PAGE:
Gray matter heterotopia
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Gray matter heterotopias are neurological disorders caused by clumps of gray matter (nodules of neurons) located in the wrong part of the brain. A grey matter heterotopia is characterized as a type of focal cortical dysplasia. The neurons in heterotopia appear to be normal, except for their mislocation; nuclear studies have shown glucose metabolism equal to that of normally positioned gray matter. The condition causes a variety of symptoms, but usually includes some degree of epilepsy or recurring seizures, and often affects the brain's ability to function on higher levels. Symptoms range from nonexistent to profound; the condition is occasionally discovered as an incidentaloma when brain imaging performed for an unrelated problem and has no apparent ill effect on the patient. At the other extreme, heterotopia can result in severe seizure disorder, loss of motor skills, and mental retardation. Fatalities are practically unknown, other than the death of unborn male fetuses with a specific genetic defect.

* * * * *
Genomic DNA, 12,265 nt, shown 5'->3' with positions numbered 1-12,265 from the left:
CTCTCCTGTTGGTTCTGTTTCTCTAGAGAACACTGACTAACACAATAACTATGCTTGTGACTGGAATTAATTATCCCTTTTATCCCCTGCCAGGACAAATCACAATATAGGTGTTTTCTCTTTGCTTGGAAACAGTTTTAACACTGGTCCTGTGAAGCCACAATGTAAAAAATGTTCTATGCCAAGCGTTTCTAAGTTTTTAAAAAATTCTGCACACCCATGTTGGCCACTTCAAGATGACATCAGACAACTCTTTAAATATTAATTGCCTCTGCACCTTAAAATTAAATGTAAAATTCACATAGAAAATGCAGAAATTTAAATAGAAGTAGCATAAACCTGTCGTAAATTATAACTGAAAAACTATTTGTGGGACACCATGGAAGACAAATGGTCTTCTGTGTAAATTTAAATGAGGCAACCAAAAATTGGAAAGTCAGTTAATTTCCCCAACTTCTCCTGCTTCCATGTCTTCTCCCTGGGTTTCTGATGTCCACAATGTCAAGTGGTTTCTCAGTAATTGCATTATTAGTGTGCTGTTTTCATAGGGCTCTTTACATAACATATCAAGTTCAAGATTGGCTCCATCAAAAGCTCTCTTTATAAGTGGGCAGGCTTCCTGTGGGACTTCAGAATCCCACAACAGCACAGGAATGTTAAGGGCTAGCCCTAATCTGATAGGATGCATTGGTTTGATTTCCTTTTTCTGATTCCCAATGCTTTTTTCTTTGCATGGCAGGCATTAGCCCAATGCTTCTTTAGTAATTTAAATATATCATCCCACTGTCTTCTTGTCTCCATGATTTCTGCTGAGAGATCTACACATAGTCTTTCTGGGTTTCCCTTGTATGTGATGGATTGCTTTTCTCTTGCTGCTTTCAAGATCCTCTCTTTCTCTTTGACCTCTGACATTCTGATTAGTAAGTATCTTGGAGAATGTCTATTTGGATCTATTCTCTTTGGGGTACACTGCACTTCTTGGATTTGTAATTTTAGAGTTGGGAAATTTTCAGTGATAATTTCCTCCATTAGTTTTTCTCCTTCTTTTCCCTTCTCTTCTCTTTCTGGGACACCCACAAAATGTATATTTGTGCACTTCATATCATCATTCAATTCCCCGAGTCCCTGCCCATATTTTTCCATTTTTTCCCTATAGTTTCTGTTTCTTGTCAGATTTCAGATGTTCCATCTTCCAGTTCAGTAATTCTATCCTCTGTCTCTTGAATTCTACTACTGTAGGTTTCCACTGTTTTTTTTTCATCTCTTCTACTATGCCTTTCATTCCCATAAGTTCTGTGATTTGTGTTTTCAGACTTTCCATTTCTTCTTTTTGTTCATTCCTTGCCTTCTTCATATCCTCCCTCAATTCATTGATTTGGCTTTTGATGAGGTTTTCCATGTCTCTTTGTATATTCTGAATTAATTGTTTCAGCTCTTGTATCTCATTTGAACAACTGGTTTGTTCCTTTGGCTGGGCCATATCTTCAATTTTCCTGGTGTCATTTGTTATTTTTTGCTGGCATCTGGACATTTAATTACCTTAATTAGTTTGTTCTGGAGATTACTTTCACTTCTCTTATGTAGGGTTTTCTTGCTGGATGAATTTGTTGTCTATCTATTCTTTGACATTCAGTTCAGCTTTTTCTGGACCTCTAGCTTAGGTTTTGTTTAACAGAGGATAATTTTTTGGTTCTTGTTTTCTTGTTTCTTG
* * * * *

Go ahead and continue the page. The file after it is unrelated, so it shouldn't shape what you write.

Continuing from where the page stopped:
Preliminary Material: Neurological Development of the Human Fetus
The development of the brain in the human fetus is extraordinarily complex and is still not fully understood. Neural matter originates in the outer, ectodermic layer of the gastrula; thus, it originates from the cell layer primarily responsible for skin, hair, nails, etc., rather than from the layers that develop into other internal organs. The nervous system originates as a tiny, simple open tube called the neural tube; the front of this tube develops into the brain (and retinas of the eye), while the spinal cord develops from the very back end.
Neurons begin to form early, but most of them become structural rather than active nerve cells. The brain generally forms from the inside-out, especially in the case of the neocortex. The difficulties arising from this are readily apparent, as each successive layer of cells must travel through the previous layer to reach its destination. Therefore, nervous tissue develops ladders made of radial glial cells that neurons climb, through the previous layers, to reach their proper destination. Some destinations, such as the cerebral cortex, even have "placeholder" neurons that travel up the ladder to form a structure; when the final neurons germinate, they find a correct placeholder and then the placeholder cell dies.